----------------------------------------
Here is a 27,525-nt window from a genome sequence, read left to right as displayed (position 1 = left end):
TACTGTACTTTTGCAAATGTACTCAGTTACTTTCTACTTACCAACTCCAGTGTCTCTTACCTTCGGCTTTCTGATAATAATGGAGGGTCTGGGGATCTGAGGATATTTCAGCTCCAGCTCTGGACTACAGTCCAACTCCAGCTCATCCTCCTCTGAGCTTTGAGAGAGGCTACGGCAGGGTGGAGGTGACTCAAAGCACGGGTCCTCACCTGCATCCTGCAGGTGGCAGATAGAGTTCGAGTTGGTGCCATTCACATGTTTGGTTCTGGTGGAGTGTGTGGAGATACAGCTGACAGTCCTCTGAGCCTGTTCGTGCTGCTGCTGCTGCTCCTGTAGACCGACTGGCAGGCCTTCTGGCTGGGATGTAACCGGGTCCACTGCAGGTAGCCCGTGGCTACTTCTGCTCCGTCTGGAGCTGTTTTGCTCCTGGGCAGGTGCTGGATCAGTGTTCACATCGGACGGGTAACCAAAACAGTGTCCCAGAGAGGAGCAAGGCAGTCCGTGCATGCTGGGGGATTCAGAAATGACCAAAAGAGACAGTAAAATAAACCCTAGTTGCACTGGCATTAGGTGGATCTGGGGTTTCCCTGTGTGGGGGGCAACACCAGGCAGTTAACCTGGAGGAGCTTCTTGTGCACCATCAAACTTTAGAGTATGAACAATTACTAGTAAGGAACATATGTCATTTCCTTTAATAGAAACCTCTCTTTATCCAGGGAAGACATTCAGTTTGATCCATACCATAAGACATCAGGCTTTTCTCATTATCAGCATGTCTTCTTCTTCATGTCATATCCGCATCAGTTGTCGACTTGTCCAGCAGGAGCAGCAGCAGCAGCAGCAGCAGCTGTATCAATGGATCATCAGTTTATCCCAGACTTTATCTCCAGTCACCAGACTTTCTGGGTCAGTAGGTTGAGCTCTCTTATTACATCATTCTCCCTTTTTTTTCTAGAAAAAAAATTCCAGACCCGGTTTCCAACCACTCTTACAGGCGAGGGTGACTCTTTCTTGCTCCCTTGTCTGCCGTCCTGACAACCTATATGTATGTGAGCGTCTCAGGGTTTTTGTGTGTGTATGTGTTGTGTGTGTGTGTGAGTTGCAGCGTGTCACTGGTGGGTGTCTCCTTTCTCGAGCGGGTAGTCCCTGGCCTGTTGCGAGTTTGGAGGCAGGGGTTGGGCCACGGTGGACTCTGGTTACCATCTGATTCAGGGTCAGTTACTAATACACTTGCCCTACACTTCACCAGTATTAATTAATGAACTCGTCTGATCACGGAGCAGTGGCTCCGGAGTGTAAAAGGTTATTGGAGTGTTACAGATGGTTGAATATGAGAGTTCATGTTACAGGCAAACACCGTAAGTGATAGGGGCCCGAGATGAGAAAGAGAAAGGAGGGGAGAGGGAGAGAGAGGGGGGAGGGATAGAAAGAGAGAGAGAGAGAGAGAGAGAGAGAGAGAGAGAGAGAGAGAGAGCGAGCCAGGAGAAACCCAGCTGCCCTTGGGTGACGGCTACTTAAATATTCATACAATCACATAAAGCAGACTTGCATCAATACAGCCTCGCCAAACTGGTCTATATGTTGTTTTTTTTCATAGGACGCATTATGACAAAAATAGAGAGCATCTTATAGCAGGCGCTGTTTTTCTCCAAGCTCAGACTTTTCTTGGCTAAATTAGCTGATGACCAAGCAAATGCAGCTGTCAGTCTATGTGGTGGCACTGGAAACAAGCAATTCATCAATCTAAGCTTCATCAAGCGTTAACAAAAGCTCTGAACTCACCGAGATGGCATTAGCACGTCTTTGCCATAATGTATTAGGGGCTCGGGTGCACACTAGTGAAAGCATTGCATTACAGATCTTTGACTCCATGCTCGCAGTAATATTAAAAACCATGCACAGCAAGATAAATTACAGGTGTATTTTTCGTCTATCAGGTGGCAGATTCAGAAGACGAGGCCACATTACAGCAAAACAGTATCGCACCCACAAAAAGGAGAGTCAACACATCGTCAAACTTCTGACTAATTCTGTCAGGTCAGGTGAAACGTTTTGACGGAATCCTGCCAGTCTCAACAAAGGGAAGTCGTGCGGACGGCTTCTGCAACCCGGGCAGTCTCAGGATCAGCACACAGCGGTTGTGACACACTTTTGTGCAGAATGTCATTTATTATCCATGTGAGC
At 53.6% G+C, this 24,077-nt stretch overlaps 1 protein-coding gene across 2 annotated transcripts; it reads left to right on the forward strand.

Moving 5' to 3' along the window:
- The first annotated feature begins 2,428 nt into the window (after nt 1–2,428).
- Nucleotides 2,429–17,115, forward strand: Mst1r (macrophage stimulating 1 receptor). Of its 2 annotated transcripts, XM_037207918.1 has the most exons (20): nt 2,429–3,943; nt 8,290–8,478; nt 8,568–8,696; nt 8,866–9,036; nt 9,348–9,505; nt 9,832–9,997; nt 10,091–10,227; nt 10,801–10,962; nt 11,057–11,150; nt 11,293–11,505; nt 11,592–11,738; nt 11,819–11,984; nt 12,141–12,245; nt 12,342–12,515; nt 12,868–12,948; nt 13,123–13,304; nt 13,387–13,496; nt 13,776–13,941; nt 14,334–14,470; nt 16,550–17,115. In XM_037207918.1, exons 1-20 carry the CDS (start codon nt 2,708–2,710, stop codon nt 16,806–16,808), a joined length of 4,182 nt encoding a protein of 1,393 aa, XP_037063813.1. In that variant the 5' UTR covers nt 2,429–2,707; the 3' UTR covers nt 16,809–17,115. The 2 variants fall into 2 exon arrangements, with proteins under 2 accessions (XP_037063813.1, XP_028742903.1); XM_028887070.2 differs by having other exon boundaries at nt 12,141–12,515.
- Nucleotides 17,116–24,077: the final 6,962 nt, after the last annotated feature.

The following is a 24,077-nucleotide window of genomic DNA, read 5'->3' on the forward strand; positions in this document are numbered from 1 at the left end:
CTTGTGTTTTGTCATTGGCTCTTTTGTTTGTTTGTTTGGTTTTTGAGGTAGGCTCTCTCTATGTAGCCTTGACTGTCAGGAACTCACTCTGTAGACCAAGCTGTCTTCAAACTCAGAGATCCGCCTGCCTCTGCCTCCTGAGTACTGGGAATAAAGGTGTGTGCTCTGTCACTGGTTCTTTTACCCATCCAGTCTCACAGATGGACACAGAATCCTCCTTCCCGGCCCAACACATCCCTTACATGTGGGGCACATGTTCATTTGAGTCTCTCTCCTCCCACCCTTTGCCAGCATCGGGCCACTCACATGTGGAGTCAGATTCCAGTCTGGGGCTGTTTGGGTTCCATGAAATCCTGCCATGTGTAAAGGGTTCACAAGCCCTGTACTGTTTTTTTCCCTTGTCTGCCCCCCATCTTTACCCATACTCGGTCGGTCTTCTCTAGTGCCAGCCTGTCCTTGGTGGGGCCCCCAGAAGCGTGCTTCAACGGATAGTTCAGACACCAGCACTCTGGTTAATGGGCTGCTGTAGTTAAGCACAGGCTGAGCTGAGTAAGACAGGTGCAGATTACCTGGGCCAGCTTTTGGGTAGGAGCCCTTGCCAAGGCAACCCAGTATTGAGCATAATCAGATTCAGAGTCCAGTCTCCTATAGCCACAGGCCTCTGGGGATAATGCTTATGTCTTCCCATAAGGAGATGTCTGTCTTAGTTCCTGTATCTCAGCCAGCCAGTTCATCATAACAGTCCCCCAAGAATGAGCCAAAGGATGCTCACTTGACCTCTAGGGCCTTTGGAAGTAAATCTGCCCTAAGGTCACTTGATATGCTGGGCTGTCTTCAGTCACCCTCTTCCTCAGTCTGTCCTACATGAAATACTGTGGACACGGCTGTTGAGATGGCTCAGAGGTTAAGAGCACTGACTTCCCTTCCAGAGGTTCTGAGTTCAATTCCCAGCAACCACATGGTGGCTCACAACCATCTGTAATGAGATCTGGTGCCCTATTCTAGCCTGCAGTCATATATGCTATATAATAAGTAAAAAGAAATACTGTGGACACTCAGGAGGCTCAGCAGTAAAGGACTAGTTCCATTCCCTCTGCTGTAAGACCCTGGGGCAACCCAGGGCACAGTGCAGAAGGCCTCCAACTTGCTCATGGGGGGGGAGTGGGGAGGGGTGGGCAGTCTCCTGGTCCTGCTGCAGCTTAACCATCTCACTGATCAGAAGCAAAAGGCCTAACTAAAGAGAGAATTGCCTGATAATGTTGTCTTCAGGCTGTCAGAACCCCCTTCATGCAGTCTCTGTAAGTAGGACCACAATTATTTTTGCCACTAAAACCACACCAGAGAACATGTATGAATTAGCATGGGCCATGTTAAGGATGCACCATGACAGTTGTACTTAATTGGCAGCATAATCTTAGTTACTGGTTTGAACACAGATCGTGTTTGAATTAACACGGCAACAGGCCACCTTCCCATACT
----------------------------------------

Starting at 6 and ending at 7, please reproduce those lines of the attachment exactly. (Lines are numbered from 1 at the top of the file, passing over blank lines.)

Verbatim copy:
- Nucleotides 2,429–17,115, forward strand: Mst1r (macrophage stimulating 1 receptor). Of its 2 annotated transcripts, XM_037207918.1 has the most exons (20): nt 2,429–3,943; nt 8,290–8,478; nt 8,568–8,696; nt 8,866–9,036; nt 9,348–9,505; nt 9,832–9,997; nt 10,091–10,227; nt 10,801–10,962; nt 11,057–11,150; nt 11,293–11,505; nt 11,592–11,738; nt 11,819–11,984; nt 12,141–12,245; nt 12,342–12,515; nt 12,868–12,948; nt 13,123–13,304; nt 13,387–13,496; nt 13,776–13,941; nt 14,334–14,470; nt 16,550–17,115. In XM_037207918.1, exons 1-20 carry the CDS (start codon nt 2,708–2,710, stop codon nt 16,806–16,808), a joined length of 4,182 nt encoding a protein of 1,393 aa, XP_037063813.1. In that variant the 5' UTR covers nt 2,429–2,707; the 3' UTR covers nt 16,809–17,115. The 2 variants fall into 2 exon arrangements, with proteins under 2 accessions (XP_037063813.1, XP_028742903.1); XM_028887070.2 differs by having other exon boundaries at nt 12,141–12,515.
- Nucleotides 17,116–24,077: the final 6,962 nt, after the last annotated feature.